Integrators Beware, New Law to Prohibit Asking Potential Employees About Previous Wage Earnings

Like Massachusetts, Philadelphia makes it illegal for employers to ask prospective employees about their salary history.

Editor’s Note: The following story first ran in Security Sales & Integration’s sister publication CE Pro.

If this is a new trend, integrators will need to be aware when hiring their next technician or salesperson. A new law in the City of Philadelphia prohibits employers from asking job applicants about how much money they previously earned.

The Philadelphia legislature follows only a few months after the state of Massachusetts passed a similar law in August 2016.

According to, the new Wage Equity Law was signed by the city’s mayor, Jim Kenney. The aim of the law is to reduce the gap in wages between genders. It is due to become law on May 23.

According to the website, Philadelphia-based Comcast Corp. and other business leaders have warned that they intend to challenge the new law in court, citing it as a violation of First Amendment freedom of speech laws.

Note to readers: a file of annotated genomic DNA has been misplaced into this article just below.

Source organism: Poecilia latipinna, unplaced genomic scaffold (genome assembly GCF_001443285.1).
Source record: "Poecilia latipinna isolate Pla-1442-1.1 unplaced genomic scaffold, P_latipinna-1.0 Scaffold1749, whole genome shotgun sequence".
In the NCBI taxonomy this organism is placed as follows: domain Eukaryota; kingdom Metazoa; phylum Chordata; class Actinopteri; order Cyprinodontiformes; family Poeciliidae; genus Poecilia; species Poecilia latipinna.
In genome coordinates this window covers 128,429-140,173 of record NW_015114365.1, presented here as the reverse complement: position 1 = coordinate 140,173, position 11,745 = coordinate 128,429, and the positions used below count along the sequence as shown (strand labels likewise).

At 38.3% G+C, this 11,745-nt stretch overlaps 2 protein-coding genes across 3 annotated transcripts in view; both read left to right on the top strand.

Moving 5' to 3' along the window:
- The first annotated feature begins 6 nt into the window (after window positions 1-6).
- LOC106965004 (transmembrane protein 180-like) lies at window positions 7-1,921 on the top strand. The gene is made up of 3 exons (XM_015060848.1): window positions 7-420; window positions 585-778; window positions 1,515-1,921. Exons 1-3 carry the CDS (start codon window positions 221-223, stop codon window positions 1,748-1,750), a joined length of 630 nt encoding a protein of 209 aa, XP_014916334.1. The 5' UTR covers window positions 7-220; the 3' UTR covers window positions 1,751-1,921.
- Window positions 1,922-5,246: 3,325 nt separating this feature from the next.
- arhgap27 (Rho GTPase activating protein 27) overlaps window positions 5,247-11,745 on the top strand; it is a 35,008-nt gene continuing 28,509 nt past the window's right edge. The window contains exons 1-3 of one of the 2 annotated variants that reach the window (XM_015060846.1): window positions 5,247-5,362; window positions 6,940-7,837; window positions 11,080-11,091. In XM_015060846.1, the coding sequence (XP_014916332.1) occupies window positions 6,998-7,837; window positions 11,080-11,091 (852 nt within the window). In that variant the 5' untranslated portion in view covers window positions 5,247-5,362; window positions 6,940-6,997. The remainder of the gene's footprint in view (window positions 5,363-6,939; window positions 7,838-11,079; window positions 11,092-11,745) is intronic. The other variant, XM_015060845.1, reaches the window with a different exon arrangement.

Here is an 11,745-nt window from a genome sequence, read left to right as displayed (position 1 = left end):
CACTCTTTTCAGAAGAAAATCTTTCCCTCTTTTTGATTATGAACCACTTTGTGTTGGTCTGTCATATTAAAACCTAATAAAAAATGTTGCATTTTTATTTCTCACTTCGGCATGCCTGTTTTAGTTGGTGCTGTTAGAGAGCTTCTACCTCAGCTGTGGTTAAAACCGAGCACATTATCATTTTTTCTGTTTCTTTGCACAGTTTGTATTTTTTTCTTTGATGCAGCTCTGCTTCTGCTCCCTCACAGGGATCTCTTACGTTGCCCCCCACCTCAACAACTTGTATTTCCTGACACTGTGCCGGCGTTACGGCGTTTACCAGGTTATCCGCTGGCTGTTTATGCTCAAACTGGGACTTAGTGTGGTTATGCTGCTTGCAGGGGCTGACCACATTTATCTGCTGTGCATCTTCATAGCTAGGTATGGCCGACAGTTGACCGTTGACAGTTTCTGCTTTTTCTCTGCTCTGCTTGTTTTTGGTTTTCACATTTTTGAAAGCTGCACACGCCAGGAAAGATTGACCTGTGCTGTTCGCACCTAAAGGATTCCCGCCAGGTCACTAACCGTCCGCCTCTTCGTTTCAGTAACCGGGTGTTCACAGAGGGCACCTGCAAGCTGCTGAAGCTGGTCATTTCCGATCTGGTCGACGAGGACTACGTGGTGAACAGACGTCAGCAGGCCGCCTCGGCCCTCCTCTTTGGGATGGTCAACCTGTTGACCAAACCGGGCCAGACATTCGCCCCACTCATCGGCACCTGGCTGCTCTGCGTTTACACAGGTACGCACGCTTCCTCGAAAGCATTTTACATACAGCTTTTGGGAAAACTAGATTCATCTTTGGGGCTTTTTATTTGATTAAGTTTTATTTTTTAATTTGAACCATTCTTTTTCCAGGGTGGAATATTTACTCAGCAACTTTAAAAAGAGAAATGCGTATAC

Mayor Kenney said in a statement, “The Law Department has thoroughly reviewed the legal concerns raised by the business community, and is confident that the law would withstand a challenge and the city would prevail.”

The law makes it illegal for employers to ask about previous salaries or to retaliate against a prospective employee for refusing to answer.

Applicants who think the law has been broken can file a complaint within 300 days with the city’s Commission on Human Relations, which would have the ability to fine employers $2,000 and order them to pay other damages, including the applicant’s legal fees.

READ: FCC Threatens IoT Industry With Mandatory Cybersecurity Testing

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About the Author


Jason Knott is Chief Content Officer for Emerald Expositions Connected Brands. Jason has covered low-voltage electronics as an editor since 1990, serving as editor and publisher of Security Sales & Integration. He joined CE Pro in 2000 and serves as Editor-in-Chief of that brand. He served as chairman of the Security Industry Association’s Education Committee from 2000-2004 and sat on the board of that association from 1998-2002. He is also a former board member of the Alarm Industry Research and Educational Foundation. He has been a member of the CEDIA Business Working Group since 2010. Jason graduated from the University of Southern California. Have a suggestion or a topic you want to read more about? Email Jason at

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